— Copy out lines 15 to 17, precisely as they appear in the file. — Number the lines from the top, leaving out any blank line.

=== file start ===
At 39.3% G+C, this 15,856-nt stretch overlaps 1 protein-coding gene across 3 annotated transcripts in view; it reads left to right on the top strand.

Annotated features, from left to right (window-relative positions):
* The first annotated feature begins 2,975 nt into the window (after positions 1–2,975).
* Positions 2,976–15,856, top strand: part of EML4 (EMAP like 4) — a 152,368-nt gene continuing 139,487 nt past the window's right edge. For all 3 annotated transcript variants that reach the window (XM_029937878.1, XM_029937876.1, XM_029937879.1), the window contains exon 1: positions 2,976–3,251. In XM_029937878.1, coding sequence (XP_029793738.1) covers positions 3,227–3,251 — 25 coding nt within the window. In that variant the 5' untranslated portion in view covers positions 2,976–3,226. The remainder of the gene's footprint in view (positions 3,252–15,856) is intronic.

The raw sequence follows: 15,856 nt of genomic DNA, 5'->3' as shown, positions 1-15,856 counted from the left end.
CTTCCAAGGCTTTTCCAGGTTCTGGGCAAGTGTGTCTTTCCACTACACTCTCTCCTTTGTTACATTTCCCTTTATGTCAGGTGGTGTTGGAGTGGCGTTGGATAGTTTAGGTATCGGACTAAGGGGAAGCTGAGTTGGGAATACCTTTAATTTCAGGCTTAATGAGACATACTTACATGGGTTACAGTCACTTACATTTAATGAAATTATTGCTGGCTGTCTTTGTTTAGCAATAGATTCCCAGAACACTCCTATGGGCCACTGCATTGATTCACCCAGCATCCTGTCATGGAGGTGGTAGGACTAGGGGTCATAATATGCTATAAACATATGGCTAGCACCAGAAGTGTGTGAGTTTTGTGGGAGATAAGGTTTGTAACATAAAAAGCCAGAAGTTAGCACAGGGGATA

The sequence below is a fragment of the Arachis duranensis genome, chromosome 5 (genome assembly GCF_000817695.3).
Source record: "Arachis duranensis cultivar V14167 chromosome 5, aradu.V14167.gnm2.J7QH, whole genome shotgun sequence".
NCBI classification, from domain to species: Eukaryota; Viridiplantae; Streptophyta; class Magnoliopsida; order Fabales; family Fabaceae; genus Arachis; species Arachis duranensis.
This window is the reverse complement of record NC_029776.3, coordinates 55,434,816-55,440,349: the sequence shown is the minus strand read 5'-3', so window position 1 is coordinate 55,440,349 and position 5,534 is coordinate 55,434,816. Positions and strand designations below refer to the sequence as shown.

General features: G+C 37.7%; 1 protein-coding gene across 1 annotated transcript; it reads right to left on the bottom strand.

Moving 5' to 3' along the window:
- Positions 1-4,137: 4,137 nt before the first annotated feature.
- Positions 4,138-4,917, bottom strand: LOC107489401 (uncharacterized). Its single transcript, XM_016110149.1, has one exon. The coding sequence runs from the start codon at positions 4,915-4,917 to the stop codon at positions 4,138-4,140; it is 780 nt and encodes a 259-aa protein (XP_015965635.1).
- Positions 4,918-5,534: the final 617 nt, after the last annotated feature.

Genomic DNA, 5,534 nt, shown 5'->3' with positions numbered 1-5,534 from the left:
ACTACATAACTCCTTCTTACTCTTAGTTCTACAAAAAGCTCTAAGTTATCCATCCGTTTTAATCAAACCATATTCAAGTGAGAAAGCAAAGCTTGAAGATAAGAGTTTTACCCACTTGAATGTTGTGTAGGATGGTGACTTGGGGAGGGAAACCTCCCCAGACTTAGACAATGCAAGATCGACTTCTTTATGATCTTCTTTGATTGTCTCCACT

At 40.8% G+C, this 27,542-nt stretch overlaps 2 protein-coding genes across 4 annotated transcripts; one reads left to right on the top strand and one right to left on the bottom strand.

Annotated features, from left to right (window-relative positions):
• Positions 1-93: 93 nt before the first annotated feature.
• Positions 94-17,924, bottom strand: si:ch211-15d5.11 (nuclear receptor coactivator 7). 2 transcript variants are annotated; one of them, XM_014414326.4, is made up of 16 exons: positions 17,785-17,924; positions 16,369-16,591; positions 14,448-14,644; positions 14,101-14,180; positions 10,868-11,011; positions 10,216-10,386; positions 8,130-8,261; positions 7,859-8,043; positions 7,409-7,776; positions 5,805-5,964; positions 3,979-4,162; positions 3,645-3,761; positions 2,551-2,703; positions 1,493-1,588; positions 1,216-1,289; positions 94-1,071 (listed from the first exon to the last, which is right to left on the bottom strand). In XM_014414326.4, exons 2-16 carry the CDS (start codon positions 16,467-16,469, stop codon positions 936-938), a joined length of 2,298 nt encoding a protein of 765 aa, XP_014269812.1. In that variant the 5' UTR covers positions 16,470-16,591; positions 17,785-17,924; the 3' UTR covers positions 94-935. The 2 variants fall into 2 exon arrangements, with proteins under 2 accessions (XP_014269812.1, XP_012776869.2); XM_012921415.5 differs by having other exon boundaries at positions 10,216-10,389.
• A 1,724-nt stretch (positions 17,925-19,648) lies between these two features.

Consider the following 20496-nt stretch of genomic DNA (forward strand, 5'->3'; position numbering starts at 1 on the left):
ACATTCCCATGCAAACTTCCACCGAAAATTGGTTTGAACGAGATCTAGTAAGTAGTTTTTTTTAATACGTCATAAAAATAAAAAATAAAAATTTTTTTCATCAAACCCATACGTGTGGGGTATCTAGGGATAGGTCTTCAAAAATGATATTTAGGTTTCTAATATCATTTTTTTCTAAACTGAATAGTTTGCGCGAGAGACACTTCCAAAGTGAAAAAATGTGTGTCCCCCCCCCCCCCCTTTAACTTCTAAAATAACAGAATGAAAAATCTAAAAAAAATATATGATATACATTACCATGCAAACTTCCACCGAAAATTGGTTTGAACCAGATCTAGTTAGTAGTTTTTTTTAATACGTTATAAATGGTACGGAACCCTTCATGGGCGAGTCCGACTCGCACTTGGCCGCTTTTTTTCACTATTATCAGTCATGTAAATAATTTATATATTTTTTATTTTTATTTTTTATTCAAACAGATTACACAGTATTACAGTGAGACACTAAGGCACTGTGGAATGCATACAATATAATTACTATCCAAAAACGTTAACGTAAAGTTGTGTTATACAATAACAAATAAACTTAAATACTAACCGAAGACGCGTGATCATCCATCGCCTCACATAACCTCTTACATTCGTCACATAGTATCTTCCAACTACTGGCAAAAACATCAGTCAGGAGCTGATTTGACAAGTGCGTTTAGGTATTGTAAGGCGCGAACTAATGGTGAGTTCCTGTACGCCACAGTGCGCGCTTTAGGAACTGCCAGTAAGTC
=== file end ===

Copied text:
- Positions 4,918-5,534: the final 617 nt, after the last annotated feature.

Genomic DNA, 5,534 nt, shown 5'->3' with positions numbered 1-5,534 from the left:
ACTACATAACTCCTTCTTACTCTTAGTTCTACAAAAAGCTCTAAGTTATCCATCCGTTTTAATCAAACCATATTCAAGTGAGAAAGCAAAGCTTGAAGATAAGAGTTTTACCCACTTGAATGTTGTGTAGGATGGTGACTTGGGGAGGGAAACCTCCCCAGACTTAGACAATGCAAGATCGACTTCTTTATGATCTTCTTTGATTGTCTCCACT